Coming from the Adams Ranch, James Berry Vineyard, G2 Vineyard, Adelaida Vineyard and Rolph Family Vineyard, this is the only wine in the Ledge lineup that is a blend of vineyards. It consists of Zinfandel (30%), Petite Sirah (25%), Syrah (15%), Tannat (15%) and Cinsaut (15%). It was partially whole bunch and partially destemmed into stainless tanks and 2 ton poly fermenters. They cold soaked for a few days until the onset of wild fermentation. The juice was pumped over the skins directly and via delestage, ultimately punching down, pressing and barreling down once dry. The wine went dry in tank (primary fermentation) and went through malolcatic fermentation in barrel in March 2017. Both fermentations were wild.
The barrels used were new and used Rousseau, Meyrieux, Taransaud and Ermitage barrels, most of which were 400 liter vessels.
Estimated production: 270 cases
Ciera bottling our first commercial vintage, the
2009 Ledge Syrah, Adams Ranch Vineyard in 2011.
In parting we will leave you with this Carter Family verse:
Keep on the sunny side, always on the sunny side,
Keep on the sunny side of life.
It will help us every day, it will brighten all the way,
If we keep on the sunny side of life.
Today is the 9th day of January 2019.
We're getting the calendar dialed in with bottling dates, vineyard tasks and a wide variety of events. The rest of January sees the bottling of two new releases, both of which have been barrel aged for over 27 months, as opposed to our ordinary 18-24. More on that next week.
We will begin to transplant our nursery vines (Counoise, Cinsaut, Roussanne, Grenache Blanc, Grenache Noir and Syrah) into our vineyards and give the irrigation system an upgrade for the purpose of injecting worm tea into the drip line for our baby vines. Worm tea is an organic liquid fertilizer derived from worm castings, and is a powerful soil nutrient.
We will fill you in on our busier, latter half of the month next week, but for now we are enjoying all of this glorious rain. Ciera got me a sous-vide pressure cooking rig for Christmas, so we are enjoying some cozy slow cooked meals along with lots of music and family time. We hope your January is going well, please feel free to drop us a line with questions or comments about the wines (or anything else) any time.
Below is an old photo of Dad showing me the ropes as he and I glue up some PVC and install the original irrigation system in 2005. Thanks Dad!
See you next week,
Hey (Twenty) Nineteen & Happy New Year everyone!
We are as excited as ever for the happenings at Ledge Vineyards and the Adams Ranch. We will be bottling two new wines on the 17th of this month and are dialing in new blocks in the vineyard. We look forward to meeting and tasting with those of you who have joined our lists. We will have a pick up party and concert to announce very soon.
I found the below both humorous and inspirational. They are "New Years Rulin's" from the notebook of the late great Woodie Guthrie.
Enjoy & we hope to see you soon.
Ciera and Elizabeth Adams in the LA Opera Green Room 2010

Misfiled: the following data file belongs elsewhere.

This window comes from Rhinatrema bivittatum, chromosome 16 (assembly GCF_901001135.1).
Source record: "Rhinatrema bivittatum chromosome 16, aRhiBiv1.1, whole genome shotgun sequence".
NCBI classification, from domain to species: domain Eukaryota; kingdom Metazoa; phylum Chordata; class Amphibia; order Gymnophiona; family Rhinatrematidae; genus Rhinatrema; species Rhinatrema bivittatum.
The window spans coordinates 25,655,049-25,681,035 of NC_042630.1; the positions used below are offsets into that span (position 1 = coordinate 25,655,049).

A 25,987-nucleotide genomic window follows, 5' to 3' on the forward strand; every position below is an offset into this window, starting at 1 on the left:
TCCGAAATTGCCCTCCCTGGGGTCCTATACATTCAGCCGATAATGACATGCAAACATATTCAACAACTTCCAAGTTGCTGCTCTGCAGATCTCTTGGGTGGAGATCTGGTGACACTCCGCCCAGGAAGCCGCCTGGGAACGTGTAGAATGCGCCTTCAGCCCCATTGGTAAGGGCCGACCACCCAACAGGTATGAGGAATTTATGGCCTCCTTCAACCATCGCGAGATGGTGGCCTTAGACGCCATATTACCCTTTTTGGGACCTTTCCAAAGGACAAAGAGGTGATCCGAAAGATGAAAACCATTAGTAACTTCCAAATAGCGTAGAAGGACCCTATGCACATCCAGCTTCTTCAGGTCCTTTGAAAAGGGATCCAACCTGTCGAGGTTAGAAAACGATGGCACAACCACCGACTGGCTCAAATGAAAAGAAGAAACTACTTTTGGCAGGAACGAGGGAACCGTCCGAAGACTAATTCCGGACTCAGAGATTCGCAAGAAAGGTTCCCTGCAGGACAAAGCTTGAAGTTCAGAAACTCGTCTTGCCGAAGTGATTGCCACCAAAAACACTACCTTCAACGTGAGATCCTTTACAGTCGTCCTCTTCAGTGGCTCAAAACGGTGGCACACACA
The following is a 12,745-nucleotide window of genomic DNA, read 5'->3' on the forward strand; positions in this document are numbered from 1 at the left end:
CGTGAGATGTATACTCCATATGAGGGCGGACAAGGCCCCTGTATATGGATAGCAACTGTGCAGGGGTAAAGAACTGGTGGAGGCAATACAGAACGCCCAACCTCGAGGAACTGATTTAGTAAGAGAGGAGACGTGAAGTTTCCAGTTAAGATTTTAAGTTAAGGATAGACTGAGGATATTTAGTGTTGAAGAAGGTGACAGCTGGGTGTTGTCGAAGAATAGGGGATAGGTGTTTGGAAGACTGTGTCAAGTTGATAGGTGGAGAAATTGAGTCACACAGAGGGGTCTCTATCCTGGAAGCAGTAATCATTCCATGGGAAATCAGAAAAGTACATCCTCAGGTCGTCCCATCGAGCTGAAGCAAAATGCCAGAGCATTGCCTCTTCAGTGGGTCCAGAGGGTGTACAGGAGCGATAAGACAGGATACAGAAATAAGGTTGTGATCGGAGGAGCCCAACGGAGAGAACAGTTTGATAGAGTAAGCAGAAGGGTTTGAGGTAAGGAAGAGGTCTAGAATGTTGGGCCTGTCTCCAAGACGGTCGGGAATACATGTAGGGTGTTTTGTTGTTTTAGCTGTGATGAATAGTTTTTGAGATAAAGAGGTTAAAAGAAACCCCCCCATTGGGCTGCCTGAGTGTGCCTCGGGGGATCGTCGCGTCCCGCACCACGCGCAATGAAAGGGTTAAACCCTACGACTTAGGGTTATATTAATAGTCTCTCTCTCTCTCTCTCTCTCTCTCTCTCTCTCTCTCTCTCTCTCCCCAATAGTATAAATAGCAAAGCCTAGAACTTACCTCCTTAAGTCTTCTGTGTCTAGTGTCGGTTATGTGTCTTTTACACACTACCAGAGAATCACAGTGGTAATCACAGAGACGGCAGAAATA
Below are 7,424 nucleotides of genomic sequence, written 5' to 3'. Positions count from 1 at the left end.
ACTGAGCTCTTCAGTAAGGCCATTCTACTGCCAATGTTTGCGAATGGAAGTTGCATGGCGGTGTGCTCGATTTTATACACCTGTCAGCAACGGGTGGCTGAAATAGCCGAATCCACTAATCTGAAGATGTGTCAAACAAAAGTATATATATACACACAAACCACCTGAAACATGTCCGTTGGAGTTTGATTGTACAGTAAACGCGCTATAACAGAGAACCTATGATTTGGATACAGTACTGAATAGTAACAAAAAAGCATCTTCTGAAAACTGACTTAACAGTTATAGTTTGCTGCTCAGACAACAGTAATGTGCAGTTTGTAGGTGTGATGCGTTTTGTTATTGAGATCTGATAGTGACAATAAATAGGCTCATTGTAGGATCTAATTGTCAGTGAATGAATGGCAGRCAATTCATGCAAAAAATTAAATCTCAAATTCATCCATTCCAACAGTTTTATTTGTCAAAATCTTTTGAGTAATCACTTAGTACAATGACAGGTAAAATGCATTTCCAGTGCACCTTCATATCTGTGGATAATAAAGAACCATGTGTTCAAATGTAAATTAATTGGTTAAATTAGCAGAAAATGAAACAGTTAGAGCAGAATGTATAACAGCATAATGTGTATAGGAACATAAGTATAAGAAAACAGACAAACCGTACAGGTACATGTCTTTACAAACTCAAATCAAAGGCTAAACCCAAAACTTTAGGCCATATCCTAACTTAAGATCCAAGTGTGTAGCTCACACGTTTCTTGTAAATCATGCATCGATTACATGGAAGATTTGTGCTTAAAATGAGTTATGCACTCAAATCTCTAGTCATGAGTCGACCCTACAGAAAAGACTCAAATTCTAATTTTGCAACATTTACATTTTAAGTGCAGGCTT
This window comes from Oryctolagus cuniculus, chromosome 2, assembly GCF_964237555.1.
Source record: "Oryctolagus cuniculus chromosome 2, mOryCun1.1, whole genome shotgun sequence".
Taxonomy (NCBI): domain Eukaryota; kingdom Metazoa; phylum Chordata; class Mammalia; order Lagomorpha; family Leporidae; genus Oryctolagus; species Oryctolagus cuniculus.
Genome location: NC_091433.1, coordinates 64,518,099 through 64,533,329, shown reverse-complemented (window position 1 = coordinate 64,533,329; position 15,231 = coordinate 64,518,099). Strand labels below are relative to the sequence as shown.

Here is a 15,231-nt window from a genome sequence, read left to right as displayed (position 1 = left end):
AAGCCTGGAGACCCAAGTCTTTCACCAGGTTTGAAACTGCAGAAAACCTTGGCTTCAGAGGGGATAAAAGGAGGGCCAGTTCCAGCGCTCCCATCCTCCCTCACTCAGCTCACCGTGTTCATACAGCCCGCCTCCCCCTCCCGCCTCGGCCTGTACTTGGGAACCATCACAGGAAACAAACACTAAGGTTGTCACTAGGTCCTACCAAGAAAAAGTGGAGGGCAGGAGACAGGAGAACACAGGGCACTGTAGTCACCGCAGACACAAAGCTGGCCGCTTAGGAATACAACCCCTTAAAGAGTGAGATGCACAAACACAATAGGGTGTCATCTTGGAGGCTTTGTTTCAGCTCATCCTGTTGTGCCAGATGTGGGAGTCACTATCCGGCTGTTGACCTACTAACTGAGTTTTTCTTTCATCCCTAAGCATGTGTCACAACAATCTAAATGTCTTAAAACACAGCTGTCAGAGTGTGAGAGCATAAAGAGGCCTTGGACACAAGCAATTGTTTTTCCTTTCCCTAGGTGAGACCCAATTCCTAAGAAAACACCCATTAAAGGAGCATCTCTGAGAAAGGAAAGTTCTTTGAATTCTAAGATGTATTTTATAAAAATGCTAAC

Merry Christmas! It's the last blog of the year and we here at Ledge Vineyards hope you are having a happy holiday season. We have been getting a great deal of requests for private tastings and we encourage you to please continue to call and email with your requests. We will be around for the holidays and try to get back to everyone in a timely manner.
While we cannot accomodate everyone, here are a few tips that may help you scoot forward in the "line":
-Be on the mailing list, or better yet the allocation list. Those who are on these lists always get priority.
-Try to keep your group in the 4-6 person range. We open several bottles of wine for private tastings and try to avoid groups of less than 4 or more than 8.
-Contact a driving service like Elite Wine Tours, Niche Wine Tours, Grand Cru Limousine, Lush Limousine and the like. We have relationships with these folks and try to limit traffic to the vineyard.
We are excited for 2019 and have a ton of fun stuff in store. For vendors, please note that we are now represented by Kimberly Jones Selections, so please make sure you contact your local rep for the scoop on our current offerings. We will be releasing new wines in the Spring and the Fall and will be hosting a pick up concert in the Spring for our allocation list friends. We will be planting Counoise, Grenache Blanc and more Roussanne as well as building up our existing Syrah, Grenache, Mourvédre and Cinsaut plantings. We will be playing lots of tree golf during the months of December, January and February. Check out the events page for the Rhône Rangers as we will be pouring and speaking on one of their panels. It's likely that we will be returning to "Découvertes en Vallée du Rhône" in France this April to deepen our appreciation and understanding of Rhône wines and viticulture. We will be bringing wine and attending the Idaho River Adventures rafting trip on the Middle Fork of the Salmon RIver complete with gourmet meals, Ledge wines, world class rapids, fly fishing and live music every night for a week. Details on this and much more for 2019 will follow soon. Feel free to contact us with questions in the meantime.
Big thanks everyone for your continued friendship and support. We look forward seeing you in 2019!
Mark, Ciera and Elizabeth Adams
In Bohemian Manifesto: a Field Guide to Living on the Edge, author Laren Stover, breaks down the bohemian into five distinct mind-sets or styles, as follows: